BACK TO SCHOOL IN THE NORTH

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The authorities should think out-of-the-box and enrol many children in school

At a public forum last week, the Academic Staff Union of Universities (ASUU) President, Prof Biodun Ogunyemi, raised both an alarm and a call to action which the authorities in Nigeria must heed. “What we see is a cycle of illiterate parents giving birth to illiterate children who will also produce illiterate children and the cycle continues. That cycle of inter-generational illiteracy must be broken,” he said. In April this year, the Federal Ministry of Education revealed that a national personnel audit of both public and private schools in the country discovered that there were 10.2 million out-of-school children nationwide.

That majority of these children are in the north is not in doubt and was confirmed by the report. Yet without good education, the future of children is already mortgaged with the attendant danger of making them susceptible to anti-social vices. Indeed, ample evidence exists that the social miscreants and religious bigots, including the Boko Haram insurgents that have been wreaking havocs in North-east of the country today, are largely recruited from the army of uneducated people who grew up without any hope for their future. Most of the girls who are married off at tender age are also predominantly from rural areas, and mostly with no education.

Early in 2017, the Emir of Kano, Mohammad Sanusi 11, advised northern governors to use mosques to offer primary education instead of constructing new classrooms in the midst of scarce resources. Sadly, nobody paid any attention to him. According to the emir, since there were many mosques in the northern part of the country, they could function as primary schools during the day time and in between afternoon and evening for obligatory prayers. This would slash considerably the amount spent on school infrastructure while more attention and funds would be devoted to the training of teachers and welfare. “When you convert these mosques to institutions of learning in your domain,” said Sanusi, also a former governor of Central Bank, “you simply bring education to the door steps of citizens at less cost.”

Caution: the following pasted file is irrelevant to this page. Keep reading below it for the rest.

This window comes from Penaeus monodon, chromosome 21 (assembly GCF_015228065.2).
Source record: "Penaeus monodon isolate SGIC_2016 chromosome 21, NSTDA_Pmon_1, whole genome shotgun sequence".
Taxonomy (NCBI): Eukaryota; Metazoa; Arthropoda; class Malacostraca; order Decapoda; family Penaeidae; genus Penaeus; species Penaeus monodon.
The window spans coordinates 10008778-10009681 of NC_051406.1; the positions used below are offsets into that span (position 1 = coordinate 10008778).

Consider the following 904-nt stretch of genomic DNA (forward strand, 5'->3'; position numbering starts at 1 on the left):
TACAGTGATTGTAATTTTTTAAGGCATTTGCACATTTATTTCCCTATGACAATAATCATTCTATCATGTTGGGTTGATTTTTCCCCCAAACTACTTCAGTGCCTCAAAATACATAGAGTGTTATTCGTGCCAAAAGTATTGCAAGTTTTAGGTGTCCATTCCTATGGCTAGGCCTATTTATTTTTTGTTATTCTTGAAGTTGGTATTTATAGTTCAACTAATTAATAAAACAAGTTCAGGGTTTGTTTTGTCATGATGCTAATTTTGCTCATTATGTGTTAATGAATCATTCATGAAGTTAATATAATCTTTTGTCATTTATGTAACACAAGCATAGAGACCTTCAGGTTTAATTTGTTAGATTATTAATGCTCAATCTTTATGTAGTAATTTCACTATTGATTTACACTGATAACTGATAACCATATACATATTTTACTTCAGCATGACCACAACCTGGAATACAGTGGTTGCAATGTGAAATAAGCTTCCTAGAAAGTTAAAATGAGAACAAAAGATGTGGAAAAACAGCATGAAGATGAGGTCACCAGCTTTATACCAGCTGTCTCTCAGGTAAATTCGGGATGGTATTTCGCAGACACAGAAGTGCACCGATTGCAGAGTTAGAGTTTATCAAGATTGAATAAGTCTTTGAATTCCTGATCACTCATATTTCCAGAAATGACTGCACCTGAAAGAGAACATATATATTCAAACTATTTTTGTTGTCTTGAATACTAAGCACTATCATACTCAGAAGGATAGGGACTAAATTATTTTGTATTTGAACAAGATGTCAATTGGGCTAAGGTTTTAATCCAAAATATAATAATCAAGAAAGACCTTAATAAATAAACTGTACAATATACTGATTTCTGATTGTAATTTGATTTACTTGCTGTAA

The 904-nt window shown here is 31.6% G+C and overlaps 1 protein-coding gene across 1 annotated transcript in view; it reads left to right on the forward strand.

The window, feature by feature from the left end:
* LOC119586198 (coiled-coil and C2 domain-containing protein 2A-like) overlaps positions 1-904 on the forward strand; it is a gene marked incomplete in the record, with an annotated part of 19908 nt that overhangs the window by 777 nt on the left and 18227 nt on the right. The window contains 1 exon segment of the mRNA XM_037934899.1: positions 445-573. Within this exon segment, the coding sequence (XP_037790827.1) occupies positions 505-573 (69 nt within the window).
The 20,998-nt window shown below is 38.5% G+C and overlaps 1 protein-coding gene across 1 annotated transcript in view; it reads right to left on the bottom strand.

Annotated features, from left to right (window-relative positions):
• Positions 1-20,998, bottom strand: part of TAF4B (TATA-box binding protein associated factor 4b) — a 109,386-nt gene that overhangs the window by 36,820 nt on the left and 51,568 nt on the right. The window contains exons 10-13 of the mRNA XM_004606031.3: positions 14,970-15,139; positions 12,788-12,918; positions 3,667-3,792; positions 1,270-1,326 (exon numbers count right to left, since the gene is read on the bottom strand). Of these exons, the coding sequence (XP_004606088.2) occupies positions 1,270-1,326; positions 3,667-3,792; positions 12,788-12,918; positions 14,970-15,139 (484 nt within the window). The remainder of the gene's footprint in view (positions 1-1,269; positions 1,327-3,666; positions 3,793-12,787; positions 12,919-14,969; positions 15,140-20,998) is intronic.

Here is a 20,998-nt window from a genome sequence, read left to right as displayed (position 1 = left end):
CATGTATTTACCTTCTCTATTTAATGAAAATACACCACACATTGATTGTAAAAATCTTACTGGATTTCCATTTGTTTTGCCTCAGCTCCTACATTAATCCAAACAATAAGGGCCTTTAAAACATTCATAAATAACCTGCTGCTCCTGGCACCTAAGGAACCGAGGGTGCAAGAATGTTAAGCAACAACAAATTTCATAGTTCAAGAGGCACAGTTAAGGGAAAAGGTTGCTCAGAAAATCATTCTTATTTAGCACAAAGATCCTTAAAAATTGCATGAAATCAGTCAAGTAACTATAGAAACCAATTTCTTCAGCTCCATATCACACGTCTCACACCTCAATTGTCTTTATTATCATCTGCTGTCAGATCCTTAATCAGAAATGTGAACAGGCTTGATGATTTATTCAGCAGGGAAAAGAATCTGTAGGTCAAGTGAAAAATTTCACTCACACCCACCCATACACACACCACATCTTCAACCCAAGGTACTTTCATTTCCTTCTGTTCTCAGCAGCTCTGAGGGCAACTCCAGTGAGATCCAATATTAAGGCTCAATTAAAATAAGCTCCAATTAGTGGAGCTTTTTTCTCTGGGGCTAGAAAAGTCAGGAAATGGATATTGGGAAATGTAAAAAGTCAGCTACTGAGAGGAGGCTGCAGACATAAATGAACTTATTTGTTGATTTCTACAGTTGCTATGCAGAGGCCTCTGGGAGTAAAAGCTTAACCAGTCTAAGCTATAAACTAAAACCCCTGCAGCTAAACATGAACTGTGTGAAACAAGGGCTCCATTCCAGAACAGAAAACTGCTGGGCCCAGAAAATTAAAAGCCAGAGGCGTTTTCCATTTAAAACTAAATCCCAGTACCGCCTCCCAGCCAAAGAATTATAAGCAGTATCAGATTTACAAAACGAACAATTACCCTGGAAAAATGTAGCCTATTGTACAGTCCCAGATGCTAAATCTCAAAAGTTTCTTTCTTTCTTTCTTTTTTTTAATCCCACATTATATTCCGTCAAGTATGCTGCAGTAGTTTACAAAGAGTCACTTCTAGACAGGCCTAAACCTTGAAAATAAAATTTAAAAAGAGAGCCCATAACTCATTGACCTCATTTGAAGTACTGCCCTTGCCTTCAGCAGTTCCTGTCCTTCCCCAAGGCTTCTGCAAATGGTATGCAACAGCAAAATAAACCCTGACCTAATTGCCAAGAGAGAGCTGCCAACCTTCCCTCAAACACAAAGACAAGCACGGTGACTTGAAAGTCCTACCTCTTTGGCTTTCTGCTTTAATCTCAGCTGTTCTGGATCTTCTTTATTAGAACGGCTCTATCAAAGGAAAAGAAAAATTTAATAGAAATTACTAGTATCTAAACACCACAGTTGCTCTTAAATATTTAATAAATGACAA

In endorsing Sanusi’s proposition, Alhaji Ismaila Modibbo Umaru, Secretary of the Muslim Council of Nigeria in Adamawa State said as long as the mosques were well kept and their sanctity as holy places observed, the idea was good to pursue. “During the time of the Prophet, mosques were centres of learning and scholarship, so our mosques can be used as classes so long as their sanctity will be respected as places of worship,” he said. Dr. Mansur Ibrahim, also an Islamic scholar in Sokoto, said parents who could not afford to send their children to even public schools, would send them to schools “managed by our mosques.”

In the history of Islam, teaching children in mosques is nothing new. Mosques were centres of learning and scholarship. The first ever school linked to a mosque was reportedly at Medina in 653 and by 900 “nearly every mosque had an elementary school for the education of both boys and girls.” Renowned Islamic universities like Al-Azhar and many of its contemporaries were former mosques. Sanusi indeed credited his suggestion to his trip to Fez, Morocco, where he visited a mosque performing its routine function as a place of worship, and a university.

In many of the rural communities, children study under trees. In the urban centres that have the luxury of being provided with classrooms, many of them are dilapidated with leaking roofs, cracked walls and without windows. In many cases, children sit on the floor as there are no reading tables and chairs for them. If we must spread literacy in the north where the number of out-of-school children has been on a steady rise, there is an urgent need for the governors to explore the Sanusi option.